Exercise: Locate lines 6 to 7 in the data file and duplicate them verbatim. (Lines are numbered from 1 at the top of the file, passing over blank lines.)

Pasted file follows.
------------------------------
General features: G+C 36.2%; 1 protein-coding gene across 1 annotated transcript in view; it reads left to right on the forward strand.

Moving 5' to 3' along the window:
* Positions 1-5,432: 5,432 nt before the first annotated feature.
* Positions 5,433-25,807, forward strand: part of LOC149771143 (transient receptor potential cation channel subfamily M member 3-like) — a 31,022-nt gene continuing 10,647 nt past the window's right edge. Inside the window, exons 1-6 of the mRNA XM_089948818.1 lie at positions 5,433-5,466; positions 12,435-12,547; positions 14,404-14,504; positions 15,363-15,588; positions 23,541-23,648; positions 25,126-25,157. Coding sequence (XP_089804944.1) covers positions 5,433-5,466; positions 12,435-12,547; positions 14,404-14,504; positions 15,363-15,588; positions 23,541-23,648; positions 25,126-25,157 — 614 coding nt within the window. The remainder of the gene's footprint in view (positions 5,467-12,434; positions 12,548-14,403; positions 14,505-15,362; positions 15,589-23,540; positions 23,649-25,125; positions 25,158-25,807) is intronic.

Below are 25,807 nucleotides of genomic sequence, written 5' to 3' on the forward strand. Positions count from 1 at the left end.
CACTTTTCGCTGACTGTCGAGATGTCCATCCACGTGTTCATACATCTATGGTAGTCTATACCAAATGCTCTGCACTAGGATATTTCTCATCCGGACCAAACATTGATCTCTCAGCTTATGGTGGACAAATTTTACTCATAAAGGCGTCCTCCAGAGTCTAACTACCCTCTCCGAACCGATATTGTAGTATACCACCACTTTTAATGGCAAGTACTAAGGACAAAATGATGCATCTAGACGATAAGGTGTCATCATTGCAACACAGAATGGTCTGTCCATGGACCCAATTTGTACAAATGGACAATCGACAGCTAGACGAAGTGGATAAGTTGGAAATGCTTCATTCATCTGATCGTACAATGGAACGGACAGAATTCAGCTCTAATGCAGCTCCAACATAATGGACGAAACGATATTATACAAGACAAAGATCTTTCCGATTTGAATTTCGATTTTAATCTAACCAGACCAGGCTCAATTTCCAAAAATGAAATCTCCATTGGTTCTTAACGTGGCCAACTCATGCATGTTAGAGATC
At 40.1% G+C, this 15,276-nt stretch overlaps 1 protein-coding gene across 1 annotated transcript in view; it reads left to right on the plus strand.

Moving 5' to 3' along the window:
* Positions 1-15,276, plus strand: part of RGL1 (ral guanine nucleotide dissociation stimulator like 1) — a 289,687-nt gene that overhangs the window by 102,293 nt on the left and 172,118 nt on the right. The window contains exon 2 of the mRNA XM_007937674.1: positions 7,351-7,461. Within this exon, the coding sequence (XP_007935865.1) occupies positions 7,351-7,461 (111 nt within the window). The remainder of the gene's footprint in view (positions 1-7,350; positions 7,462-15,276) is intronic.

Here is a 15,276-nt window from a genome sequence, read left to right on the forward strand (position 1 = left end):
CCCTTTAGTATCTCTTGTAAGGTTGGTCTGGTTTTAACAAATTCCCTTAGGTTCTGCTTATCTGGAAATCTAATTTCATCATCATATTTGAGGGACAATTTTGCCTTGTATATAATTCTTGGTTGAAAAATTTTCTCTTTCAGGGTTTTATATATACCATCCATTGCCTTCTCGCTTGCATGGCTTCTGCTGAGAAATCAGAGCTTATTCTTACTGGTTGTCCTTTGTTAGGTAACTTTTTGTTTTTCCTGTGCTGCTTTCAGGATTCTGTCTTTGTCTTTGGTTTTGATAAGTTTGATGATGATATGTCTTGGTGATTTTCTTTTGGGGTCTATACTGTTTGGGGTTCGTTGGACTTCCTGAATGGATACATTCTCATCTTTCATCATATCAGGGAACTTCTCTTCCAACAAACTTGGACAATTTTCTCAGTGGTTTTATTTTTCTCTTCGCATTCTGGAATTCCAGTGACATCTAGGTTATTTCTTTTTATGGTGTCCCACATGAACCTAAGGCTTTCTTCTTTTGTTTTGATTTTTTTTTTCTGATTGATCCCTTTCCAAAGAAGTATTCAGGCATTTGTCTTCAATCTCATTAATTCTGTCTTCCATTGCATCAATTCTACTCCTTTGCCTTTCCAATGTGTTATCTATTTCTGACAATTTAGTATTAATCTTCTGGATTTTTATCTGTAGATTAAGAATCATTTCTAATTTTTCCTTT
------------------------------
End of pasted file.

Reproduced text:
CACTTTTCGCTGACTGTCGAGATGTCCATCCACGTGTTCATACATCTATGGTAGTCTATACCAAATGCTCTGCACTAGGATATTTCTCATCCGGACCAAACATTGATCTCTCAGCTTATGGTGGACAAATTTTACTCATAAAGGCGTCCTCCAGAGTCTAACTACCCTCTCCGAACCGATATTGTAGTATACCACCACTTTTAATGGCAAGTACTAAGGACAAAATGATGCATCTAGACGATAAGGTGTCATCATTGCAACACAGAATGGTCTGTCCATGGACCCAATTTGTACAAATGGACAATCGACAGCTAGACGAAGTGGATAAGTTGGAAATGCTTCATTCATCTGATCGTACAATGGAACGGACAGAATTCAGCTCTAATGCAGCTCCAACATAATGGACGAAACGATATTATACAAGACAAAGATCTTTCCGATTTGAATTTCGATTTTAATCTAACCAGACCAGGCTCAATTTCCAAAAATGAAATCTCCATTGGTTCTTAACGTGGCCAACTCATGCATGTTAGAGATC
At 40.1% G+C, this 15,276-nt stretch overlaps 1 protein-coding gene across 1 annotated transcript in view; it reads left to right on the plus strand.